Though its characters remain locked in myriad unresolved battles, the HBO series “Game of Thrones” can claim one clear victory: Its season three premiere is, officially, one of the most-pirated shows of all time.
“These are mind-boggling numbers that we’ve never seen before,” TorrentFreak’s Ernesto Van Der Sar wrote in a blog post.
But more mind-boggling still, given the current “piracy, it’s a crime” climate, is the muted reaction from “Game of Thrones’” network, cast and crew. In an interview with the BBC last month, actress Rose Leslie — who plays the wildling Ygritte, herself a lawless type — called the show’s high piracy rates a compliment. A “back-handed compliment,” but a compliment nonetheless.
“I probably shouldn’t be saying this, but it is a compliment of sorts,” HBO programming president Michael Lombardo echoed in an interview with Entertainment Weekly ahead of the season three premiere. “The demand is there. And it certainly didn’t negatively impact the DVD sales. [Piracy is] something that comes along with having a wildly successful show on a subscription network.”
That complicates the usual rhetoric on piracy — some of which HBO has advanced in the past. We’re used to hearing that piracy is “stealing.” That it kills jobs. That it contributes, somehow, to child labor and gang violence, as the Department of Justice posited in a 2011 PSA. To quote the owner of a film distribution company, who lamented the rise of digital piracy in the Wall Street Journal, “it’s changed us. It’s a very damaging trend.”
But some contrarians, both on “Game of Thrones” and around the industry, are finding reasons to doubt that narrative. For starters, they point out, subscription networks like HBO make it difficult to watch the show legally unless you have a premium cable package or know a hospitable friend who does. Otherwise, you can’t watch “Game of Thrones” online — not on Hulu, not on Netflix and certainly not on HBO’s online service, HBO Go, which demands your cable provider and password as soon as you click into the site. Paying subscribers outside the U.S. have to wait as long as a week to see the shows.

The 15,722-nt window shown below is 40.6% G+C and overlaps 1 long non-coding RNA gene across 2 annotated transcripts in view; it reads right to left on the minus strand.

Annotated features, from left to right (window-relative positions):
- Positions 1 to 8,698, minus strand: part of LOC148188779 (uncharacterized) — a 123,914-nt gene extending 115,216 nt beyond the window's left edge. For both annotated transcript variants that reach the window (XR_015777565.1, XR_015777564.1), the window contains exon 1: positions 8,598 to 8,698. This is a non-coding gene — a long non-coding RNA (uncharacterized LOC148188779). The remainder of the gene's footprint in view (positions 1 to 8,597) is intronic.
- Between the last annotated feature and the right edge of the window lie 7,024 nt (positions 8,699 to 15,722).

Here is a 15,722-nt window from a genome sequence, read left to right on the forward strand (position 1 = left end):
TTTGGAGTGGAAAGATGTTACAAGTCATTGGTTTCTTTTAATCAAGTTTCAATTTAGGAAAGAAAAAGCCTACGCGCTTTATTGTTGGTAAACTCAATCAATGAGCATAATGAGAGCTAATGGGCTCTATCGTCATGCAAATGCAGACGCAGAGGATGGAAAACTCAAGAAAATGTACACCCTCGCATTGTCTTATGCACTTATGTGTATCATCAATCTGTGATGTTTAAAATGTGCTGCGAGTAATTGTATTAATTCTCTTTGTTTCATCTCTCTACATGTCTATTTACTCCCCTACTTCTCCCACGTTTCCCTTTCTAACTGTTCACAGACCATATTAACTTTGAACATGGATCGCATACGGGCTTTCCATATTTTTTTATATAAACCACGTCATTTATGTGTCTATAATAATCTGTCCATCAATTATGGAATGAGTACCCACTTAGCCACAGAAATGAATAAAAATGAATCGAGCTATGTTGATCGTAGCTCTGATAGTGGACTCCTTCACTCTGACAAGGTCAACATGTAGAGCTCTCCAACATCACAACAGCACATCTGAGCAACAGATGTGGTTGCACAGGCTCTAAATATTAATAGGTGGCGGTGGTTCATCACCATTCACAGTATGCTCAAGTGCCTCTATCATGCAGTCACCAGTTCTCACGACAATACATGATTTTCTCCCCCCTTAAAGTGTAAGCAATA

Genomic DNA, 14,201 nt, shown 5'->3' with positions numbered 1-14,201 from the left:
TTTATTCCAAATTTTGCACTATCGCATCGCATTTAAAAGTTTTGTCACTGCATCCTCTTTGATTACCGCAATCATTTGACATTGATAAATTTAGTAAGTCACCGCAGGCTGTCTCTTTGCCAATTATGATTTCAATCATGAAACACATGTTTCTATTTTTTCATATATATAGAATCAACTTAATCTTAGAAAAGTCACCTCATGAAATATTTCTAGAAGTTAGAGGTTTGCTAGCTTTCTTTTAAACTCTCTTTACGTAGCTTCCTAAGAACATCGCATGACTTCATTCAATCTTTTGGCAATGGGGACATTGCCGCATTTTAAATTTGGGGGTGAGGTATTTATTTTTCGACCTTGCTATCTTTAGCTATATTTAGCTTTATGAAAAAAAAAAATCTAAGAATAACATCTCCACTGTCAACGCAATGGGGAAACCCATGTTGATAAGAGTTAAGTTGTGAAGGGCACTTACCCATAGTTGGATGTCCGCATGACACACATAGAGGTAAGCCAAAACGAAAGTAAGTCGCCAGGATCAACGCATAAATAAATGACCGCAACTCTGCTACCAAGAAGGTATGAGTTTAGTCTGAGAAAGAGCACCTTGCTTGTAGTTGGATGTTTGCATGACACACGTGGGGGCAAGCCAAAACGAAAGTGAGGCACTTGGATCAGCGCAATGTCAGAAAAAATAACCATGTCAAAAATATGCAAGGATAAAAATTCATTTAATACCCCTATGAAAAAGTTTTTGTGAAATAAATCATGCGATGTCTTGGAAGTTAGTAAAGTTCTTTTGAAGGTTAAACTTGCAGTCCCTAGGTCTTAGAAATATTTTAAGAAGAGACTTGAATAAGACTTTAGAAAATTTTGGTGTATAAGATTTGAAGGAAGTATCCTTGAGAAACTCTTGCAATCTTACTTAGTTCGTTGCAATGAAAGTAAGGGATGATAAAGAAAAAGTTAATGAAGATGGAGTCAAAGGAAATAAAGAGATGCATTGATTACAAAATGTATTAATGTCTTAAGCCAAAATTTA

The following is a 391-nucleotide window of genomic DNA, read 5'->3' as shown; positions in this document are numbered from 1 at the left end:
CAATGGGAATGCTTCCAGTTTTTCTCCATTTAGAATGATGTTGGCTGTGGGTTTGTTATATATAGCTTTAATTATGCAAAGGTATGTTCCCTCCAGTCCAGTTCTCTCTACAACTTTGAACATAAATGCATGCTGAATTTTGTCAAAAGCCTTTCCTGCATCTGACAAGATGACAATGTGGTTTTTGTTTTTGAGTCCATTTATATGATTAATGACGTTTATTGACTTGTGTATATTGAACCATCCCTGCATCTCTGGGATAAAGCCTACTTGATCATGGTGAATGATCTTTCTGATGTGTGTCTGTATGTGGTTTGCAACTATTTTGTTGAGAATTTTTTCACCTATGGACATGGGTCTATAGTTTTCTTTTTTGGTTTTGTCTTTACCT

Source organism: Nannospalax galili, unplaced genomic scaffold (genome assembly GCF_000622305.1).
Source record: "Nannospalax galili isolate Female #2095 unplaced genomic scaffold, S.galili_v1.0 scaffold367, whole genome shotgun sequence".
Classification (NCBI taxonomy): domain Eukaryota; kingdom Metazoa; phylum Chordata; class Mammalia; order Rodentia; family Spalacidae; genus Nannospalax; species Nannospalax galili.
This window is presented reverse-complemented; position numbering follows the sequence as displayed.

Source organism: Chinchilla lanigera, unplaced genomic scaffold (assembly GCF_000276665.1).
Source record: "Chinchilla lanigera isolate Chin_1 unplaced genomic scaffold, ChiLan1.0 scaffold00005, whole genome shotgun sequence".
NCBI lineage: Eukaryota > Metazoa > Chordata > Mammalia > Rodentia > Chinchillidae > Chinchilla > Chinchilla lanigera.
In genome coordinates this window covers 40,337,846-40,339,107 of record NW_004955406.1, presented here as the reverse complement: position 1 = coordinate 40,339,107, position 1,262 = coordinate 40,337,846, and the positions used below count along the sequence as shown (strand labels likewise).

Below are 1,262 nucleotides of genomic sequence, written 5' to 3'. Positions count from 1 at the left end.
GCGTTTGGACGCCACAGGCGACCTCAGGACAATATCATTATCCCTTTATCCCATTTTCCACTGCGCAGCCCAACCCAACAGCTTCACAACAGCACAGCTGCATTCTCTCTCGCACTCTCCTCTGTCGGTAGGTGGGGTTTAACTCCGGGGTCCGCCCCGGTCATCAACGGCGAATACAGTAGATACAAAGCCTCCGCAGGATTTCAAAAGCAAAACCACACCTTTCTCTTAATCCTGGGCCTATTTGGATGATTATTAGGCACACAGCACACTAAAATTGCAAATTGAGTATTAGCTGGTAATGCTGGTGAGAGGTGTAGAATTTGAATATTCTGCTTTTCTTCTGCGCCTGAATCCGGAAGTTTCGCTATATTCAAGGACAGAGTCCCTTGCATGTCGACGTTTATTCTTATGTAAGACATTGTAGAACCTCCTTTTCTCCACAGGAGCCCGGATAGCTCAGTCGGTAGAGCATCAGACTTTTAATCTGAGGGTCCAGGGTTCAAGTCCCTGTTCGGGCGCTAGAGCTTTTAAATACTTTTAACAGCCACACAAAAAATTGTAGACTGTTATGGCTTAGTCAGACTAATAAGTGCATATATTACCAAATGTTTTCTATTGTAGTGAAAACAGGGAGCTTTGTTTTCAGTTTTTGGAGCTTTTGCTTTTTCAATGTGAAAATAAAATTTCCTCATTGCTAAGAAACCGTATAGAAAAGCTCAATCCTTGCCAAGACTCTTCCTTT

On top of that, there’s some suggestion that piracy might actually help the “Game of Thrones” franchise. Director David Petrarca has said as much already: Downloads “generate buzz,” he told a crowd in Sydney, and “that’s how they survive.” A recent Wall Street Journal story broke the numbers down this way: 11 million HBO subscribers watch “Game of Thrones” legally, and 3.7 to 4.2 million people pirate it online.
Depending on your point of view, that means HBO lost out on subscription fees from a quarter of its audience — or that 4 million fans are tweeting about the new episode and eyeing that pricey collectors’ edition, when they wouldn’t have otherwise.
So far, it’s an issue the industry hasn’t been able to settle. Do people pirate things instead of buying them, or do they pirate some things in addition to buying others? A recent European Commission study on music piracy in Europe found that piracy doesn’t correspond to dropping sales.
It’s “fair to assume that not every pirated copy of an audiovisual work represents lost revenue to the content producer,” copyright lawyer Jonathan Rose told Forbes in March.
In either case, it doesn’t seem to be hurting “Game of Thrones” or any of its companions atop the most-pirated list. “Game of Thrones” moved more DVDs on its first day than any other HBO release. According to industry analyst Nash Information Services, that makes it the best-selling TV DVD of 2012 — followed closely by “The Big Bang Theory,” which is also the third-most pirated TV show, according to TorrentFreak.
Still, the old fears of piracy remain — and many studios, including ABC and NBC, are ramping up their fights against it.
“At the end of the day, it’s stealing,” “Game of Thrones” actor Nikolaj Coster-Waldau told the BBC. “I know it doesn’t feel like it, but it is. And it’s not right.”